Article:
Go ahead, rub it in.
I honestly can't see how anyone who can make a sane argument against that.
If you're the majority shareholder of a HMO organization that owns hundreds of hospitals and a US senator at the same time, you may still not be able to make a sane argument against it, but you're going to try like hell.
Nobody has shown that what Apple has done shouldn't be morally acceptable.
I know I'll regret responding to such an obvious troll, but...
1) When a company like Apple avoids/evades paying taxes, it hurts the free market by taking for themselves an advantage that other companies can or do not. Primarily, a company the size of Apple does this by using its tax advantage to press anti-competitive advantages by buying up other companies. If you or I wanted to buy a company that Apple also wanted to buy, and the company cost $1billion, Apple would basically be able to buy that company for $700million while we would have to pay the full $1billion. By using this advantage to destroy competition, there is greater consolidation and greater loss of competition. Pretty soon, it's not really a market at all, much less free.
If you believe a "free market" is a force for good, then what Apple is doing is bad.
2) By not contributing their share of taxes (the same share that other companies have to pay), Apple uses public assets without paying for them, forcing the shortfall onto the rest of us and their competitors. Bad for us, and bad for the free market.
3) Stealing is immoral. Even you would probably agree that taking something that you have not paid for is immoral. Apple uses a lot of common resources, from infrastructure to the legal system, at a much higher rate than most people (or companies) by not paying their share of the costs, those costs are shifted on to us. In the language of the American Right, Apple is "stealing from future generations".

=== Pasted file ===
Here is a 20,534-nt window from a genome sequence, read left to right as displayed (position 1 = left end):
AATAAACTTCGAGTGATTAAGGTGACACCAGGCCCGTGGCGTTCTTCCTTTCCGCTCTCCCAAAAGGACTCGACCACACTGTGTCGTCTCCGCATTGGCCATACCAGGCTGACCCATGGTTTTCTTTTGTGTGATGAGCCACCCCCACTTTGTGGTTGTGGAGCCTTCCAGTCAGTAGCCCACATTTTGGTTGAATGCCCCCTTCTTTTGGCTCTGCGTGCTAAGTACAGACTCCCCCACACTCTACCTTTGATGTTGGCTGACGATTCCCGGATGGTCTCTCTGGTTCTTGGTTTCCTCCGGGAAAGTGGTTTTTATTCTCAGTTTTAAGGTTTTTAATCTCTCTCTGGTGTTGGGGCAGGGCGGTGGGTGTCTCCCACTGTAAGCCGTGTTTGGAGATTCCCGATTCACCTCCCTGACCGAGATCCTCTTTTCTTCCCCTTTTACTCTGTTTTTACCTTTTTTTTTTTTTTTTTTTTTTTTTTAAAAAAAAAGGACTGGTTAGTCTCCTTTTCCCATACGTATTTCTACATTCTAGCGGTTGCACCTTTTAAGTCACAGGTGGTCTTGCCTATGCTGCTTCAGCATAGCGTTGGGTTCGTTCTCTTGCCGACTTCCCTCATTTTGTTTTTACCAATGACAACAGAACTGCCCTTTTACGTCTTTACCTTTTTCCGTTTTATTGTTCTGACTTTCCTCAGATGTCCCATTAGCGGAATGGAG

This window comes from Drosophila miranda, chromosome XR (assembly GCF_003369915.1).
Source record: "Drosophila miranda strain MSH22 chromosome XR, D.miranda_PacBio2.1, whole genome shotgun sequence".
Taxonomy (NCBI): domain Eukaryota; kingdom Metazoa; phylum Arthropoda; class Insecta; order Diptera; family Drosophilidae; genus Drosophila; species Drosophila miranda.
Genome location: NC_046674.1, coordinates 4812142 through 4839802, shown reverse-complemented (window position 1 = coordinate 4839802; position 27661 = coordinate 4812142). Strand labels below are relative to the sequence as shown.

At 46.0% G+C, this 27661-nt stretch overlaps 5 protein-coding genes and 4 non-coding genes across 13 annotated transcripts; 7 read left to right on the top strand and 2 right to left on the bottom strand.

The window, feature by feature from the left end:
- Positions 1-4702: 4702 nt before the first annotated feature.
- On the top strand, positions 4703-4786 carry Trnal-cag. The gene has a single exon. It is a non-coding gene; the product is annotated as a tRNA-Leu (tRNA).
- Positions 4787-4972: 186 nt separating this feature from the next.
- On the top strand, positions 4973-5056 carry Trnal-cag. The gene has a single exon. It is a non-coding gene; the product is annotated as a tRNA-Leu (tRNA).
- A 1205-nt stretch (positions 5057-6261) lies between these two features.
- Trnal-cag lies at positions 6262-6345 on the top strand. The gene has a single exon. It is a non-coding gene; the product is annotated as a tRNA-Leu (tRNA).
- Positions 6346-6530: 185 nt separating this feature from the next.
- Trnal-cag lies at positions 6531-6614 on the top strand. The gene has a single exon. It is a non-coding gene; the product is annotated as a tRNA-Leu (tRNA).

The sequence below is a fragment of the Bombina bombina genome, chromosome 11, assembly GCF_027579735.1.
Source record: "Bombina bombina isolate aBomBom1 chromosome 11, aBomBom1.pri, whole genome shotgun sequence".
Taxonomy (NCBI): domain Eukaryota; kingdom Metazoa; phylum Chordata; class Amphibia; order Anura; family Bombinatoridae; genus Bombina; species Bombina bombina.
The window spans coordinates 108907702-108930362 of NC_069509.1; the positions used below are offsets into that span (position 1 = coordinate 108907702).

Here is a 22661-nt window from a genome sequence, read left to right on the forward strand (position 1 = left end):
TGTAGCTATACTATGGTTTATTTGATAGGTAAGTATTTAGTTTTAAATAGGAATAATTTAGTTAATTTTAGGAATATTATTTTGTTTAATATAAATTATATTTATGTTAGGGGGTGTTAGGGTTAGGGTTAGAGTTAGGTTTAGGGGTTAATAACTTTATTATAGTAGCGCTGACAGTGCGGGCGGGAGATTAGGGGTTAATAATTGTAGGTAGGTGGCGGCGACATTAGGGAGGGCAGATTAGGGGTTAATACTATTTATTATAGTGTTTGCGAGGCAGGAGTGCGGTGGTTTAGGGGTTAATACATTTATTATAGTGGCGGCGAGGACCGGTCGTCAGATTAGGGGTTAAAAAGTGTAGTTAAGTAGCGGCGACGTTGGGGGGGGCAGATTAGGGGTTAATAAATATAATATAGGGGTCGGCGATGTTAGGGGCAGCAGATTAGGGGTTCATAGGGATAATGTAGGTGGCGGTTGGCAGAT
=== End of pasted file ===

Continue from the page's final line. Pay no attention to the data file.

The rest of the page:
4) Lying is immoral. Here's one of Apple's tax "avoidance" scams: They register a patent in the United States. This forces the United States government to use resources to protect Apple's patent rights. Then, Apple transfers the ownership of that patent to a company that does not exist in Ireland, which pays its fees to another company that does not exist in say, Holland (thus the famous "Dutch-Irish Sandwich"). Because the ownership of that patent is in the other country and removed further by paying license fees in the third country, Apple completely avoids any taxes at all. Yet, if an Apple patent is threatened, they sue in US court and the US government is called upon to protect Apple's patent. So, for the purposes of taxes, the patent is not American, but for the purposes of enforcement, the patent is American. I'm pretty sure you can see how this is immoral.
Further, I'm betting that Apple's claim that 2/3 of their profits come from outside the US and indeed outside the jurisdiction of any sovereign nation, Apple's lying. This is why they're going to settle this ASAP, because if the forensic accountants go to work on Apple's books, the penalties could be astronomical and Apple's already wounded share price would halve again.
5, 6 & 7: Corporations were given special status to protect investors and owners from direct liability, not to protect them from having to act in a moral way. You seem willing to absolve Apple from any moral responsibility for anything, yet you want them to be treated as a person for the purposes of political activities. So now the moral questions are directed at you, khallow.
Finally, if you believe that taxes are immoral on their face, I would remind you that the purpose of the American Revolution was not to achieve freedom from taxation, but rather from taxation without representation. You cannot make a persuasive argument that you are not represented. You may not like your representation, but that's the way our system was designed. If you don't like the American system, then we have a different discussion altogether.
As a matter of fact I never directly used Bitcoin.
Because you're not goofy.
Personally, I do all of my transactions in Darknet Credits, which is the new monetary system based on reputation and righteous deeds. I can't actually buy anything, but I'm in on the ground floor.
You've obviously not used Bitcoin a lot.
You could accurately say that everyone has obviously not used Bitcoin a lot.